A president who is an evil, dimwitted, underqualified megalomaniac is a danger to democracy.

So is a lazy, cheap, cut-and-paste class of journalists who don’t bother to thoroughly investigate stories.

(Ted Rall’s (Twitter: @tedrall) next book is “Francis: The People’s Pope,” the latest in his series of graphic novel-format biographies. Publication date is March 13, 2018. You can support Ted’s hard-hitting political cartoons and columns and see his work first by sponsoring his work on Patreon.)

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SYNDICATED COLUMN: Trump’s Guerilla Politics Are Here To Stay

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Donald Trump is a cat with 12 or 13 lives.

This past weekend felt like August 1974. Everyone knew Richard Nixon was toast. We didn’t know exactly how or exactly when he’d be forced out. But we knew it was coming.

After a video/audio recording of a 2005 “Access Hollywood” open mic of Donald Trump sharing his reality TV update of the medieval droit du seigneur surfaced on Friday before Sunday’s big second presidential debate, dozens of Republican lawmakers and senior officials abandoned ship. All that remained, it seemed, was a Trumpian version of the GOP bigwigs who trudged to the White House in ’74 to deliver the news that Dirty Donny could no longer count on Republican support in Congress.

Calling for the mass expulsion of 11 million people didn’t finish Trump. Demanding that Muslims be banned from entering the United States didn’t do it. Encouraging supporters to beat up protesters didn’t do it. Making fun of John McCain for being captured didn’t do it. Bragging that he likes to grab women “by the pussy” — that, of all things, was his Waterloo.

But it wasn’t.

The reason Trump is still in the race, merely wounded and behind (rather than humiliated and out), is important to note. This novice politician understands media better than anyone else.

Normally, we’d expect the election to be a referendum on Hillary Clinton and by extension President Obama. She’s the incumbent effectively running for a third term of the same policies. Instead, everyone is talking about Donald Trump — his fitness or lack thereof, his authenticity or lack thereof, his sanity or lack thereof. The reason is simple: Hillary Clinton delivers a cut-and-paste stump speech at every appearance (except for those to Wall Street, where she likes to share her “private position”). Trump, meanwhile, performs jazz. He extemporizes. No one, including him, knows what he’s going to say. So every rally gets covered live. How can she compete?

Throughout the campaign, Trump has neutralized the outrage over each of his scandalous utterances by supplanting it with a new one. The media, always lazy and now shorthanded, can’t keep up. And each one makes him the center of the conversation.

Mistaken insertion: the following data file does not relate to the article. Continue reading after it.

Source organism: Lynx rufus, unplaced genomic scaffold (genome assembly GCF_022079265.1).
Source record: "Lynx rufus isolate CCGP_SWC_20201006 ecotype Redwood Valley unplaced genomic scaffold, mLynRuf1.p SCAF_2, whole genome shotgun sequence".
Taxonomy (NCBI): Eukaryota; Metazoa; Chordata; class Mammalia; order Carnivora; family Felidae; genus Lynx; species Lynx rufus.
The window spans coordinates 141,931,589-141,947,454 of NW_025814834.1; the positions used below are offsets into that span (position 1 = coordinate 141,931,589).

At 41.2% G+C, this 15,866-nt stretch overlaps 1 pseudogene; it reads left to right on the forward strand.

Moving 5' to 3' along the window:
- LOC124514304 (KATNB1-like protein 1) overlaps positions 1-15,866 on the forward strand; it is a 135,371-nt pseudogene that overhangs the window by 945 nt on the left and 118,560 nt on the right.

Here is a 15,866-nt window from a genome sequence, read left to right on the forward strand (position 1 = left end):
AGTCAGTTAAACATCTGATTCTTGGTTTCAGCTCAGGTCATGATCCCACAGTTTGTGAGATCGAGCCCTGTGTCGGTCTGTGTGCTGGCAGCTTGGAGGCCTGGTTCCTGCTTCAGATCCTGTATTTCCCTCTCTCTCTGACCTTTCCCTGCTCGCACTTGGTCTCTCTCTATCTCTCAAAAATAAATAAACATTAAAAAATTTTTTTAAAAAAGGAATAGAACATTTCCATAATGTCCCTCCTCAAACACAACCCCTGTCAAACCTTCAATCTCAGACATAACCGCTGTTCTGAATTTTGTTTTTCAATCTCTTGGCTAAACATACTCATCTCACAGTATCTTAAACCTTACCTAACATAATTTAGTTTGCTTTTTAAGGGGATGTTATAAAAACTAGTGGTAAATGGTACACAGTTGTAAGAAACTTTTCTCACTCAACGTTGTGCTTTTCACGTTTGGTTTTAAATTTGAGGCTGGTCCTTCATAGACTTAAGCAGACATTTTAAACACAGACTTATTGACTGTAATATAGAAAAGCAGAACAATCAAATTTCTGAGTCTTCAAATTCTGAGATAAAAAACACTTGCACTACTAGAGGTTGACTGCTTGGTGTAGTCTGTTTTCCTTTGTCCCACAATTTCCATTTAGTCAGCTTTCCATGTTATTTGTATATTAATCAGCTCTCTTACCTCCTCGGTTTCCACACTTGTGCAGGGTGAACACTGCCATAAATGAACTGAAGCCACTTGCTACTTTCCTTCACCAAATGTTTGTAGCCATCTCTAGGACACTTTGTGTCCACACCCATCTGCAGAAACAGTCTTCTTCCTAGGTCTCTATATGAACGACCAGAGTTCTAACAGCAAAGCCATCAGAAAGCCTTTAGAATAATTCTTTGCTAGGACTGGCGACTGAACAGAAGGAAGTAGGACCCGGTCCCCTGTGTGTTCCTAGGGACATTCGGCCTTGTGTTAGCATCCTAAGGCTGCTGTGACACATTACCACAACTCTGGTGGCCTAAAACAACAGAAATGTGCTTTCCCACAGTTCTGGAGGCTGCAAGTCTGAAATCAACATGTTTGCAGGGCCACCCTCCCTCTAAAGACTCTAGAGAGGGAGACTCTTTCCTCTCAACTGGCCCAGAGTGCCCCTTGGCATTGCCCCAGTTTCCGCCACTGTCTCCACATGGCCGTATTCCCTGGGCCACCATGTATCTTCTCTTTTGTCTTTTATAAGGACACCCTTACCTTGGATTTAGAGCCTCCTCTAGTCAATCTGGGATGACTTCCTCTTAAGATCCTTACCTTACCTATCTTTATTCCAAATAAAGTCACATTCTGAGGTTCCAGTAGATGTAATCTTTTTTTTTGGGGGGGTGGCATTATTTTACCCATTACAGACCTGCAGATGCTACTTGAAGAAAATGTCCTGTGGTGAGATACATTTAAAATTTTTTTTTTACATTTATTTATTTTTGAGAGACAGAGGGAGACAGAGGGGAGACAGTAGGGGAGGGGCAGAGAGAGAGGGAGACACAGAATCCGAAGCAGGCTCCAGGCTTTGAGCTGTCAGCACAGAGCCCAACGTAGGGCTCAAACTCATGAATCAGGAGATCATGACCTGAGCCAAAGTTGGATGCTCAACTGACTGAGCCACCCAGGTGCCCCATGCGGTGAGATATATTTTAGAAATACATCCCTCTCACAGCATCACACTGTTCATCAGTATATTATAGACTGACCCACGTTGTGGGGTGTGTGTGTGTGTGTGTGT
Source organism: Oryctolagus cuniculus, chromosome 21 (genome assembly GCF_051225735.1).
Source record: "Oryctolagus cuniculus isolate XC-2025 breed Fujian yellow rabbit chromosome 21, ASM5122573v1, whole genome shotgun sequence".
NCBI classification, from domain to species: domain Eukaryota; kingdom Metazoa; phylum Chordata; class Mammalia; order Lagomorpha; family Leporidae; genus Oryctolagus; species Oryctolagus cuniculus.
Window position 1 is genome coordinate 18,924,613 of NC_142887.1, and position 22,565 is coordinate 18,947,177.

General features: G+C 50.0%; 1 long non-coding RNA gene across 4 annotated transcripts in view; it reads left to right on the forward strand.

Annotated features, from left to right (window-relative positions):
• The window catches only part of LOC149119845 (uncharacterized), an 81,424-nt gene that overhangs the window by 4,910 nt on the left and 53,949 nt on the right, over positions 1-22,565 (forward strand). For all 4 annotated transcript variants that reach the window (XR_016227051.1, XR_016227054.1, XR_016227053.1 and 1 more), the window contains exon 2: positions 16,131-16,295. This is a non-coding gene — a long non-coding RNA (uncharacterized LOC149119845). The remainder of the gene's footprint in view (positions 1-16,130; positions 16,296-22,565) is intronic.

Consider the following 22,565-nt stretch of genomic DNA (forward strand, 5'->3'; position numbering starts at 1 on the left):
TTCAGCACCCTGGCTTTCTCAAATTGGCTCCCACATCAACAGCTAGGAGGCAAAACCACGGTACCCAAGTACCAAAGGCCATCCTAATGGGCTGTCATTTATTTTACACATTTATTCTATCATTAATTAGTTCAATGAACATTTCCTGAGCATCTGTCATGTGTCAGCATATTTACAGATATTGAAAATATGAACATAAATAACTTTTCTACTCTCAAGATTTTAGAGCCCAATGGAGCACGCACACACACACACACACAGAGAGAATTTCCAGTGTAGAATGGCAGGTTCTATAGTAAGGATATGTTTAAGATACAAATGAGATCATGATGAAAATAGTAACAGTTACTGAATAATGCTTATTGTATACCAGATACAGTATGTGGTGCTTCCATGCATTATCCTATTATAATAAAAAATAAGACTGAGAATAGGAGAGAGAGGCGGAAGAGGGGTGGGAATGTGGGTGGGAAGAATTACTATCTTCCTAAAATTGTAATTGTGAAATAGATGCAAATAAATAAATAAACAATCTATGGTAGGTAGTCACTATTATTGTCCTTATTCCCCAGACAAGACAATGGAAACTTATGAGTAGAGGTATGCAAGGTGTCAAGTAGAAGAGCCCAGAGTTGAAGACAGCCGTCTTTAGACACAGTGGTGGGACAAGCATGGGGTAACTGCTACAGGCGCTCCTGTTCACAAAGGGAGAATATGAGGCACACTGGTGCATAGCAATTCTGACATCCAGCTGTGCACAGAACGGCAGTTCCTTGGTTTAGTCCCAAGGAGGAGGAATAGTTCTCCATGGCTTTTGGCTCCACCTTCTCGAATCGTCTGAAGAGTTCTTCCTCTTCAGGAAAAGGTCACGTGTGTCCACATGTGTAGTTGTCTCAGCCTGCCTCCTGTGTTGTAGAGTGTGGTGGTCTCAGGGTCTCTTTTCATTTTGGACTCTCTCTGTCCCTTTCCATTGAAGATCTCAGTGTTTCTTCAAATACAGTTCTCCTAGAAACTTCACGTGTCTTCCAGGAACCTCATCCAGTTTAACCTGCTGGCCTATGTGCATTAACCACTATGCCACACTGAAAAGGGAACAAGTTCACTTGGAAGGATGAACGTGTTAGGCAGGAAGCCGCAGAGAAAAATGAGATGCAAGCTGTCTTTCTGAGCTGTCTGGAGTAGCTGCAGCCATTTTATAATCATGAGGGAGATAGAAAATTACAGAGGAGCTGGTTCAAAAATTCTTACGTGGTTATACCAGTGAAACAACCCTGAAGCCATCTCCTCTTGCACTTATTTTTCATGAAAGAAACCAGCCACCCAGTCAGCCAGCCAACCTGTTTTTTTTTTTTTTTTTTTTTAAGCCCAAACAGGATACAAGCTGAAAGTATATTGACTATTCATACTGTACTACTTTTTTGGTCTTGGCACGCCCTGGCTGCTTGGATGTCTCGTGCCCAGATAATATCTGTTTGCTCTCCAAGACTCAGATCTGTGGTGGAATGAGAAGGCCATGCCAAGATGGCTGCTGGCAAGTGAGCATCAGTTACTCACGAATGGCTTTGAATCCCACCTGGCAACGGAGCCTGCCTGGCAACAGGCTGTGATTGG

Flooding the zone was the risky but brilliant tactic that Donald Trump, who seemed to be mortally wounded on Friday afternoon, deployed a couple hours before the debate. He called a press conference announcing that he had invited four women who have spent years at war with the Clintons over allegations of sexual harassment, rape and making light of her legal defense of a rapist to attend the debate.

I don’t blame the women for allowing themselves to be used this way. They’ve been marginalized and ridiculed, their stories never taken seriously by the news media. Tacky publicity is better than obscurity.

From a political standpoint, however, I thought it would be widely perceived as a cheap and disgusting Hail Mary pass by a desperate candidate hours away from being forced out of the race. Boy, was I wrong.

Thirty minutes into the debate, the megastory of the election season had been reduced to one of numerous issues, washed away by Trump’s exercise of a nuclear option. Back to normalish: Hillary Clinton was on the defensive over her emails.

Hillary Clinton was in an impossible position. In politics, the cliché goes, when you are playing defense, you are losing. So she refused to defend herself or her husband. For viewers, however, the effect was to leave Trump’s “I may say bad things about women, but my opponent does bad things to them” argument unchallenged.

If this real estate thing doesn’t work out, Donald Trump can market himself as the brain behind the deftest crisis response in political history. I’m still reeling.

The difference between traditional elites like Hillary Clinton and Donald Trump is that Trump intuitively grasps the way things get perceived on the idiot box in houses and apartments across the country. Clinton and the corporate media pundit class see Trump’s constant interruptions and interjections while others are speaking as rude and ridiculous. They’re right that it’s rude. But it’s also incredibly effective.

How many times have you seen the president or some other politician say something, and you wanted to or actually did shout “liar!” or “wrong” at the TV? Trump does that for you. You can’t help but empathize with him. Trump has revolutionized political discourse as radically as “cowardly” American colonists did when they shot from behind rocks and trees at British troops lined up in formation, the way armies were “supposed” to fight.

No matter what happens in November, the guerilla politics pioneered by Trump are here to stay.

(Ted Rall is author of “Trump: A Graphic Biography,” an examination of the life of the Republican presidential nominee in comics form. Please support Ted by sponsoring his work on Patreon.)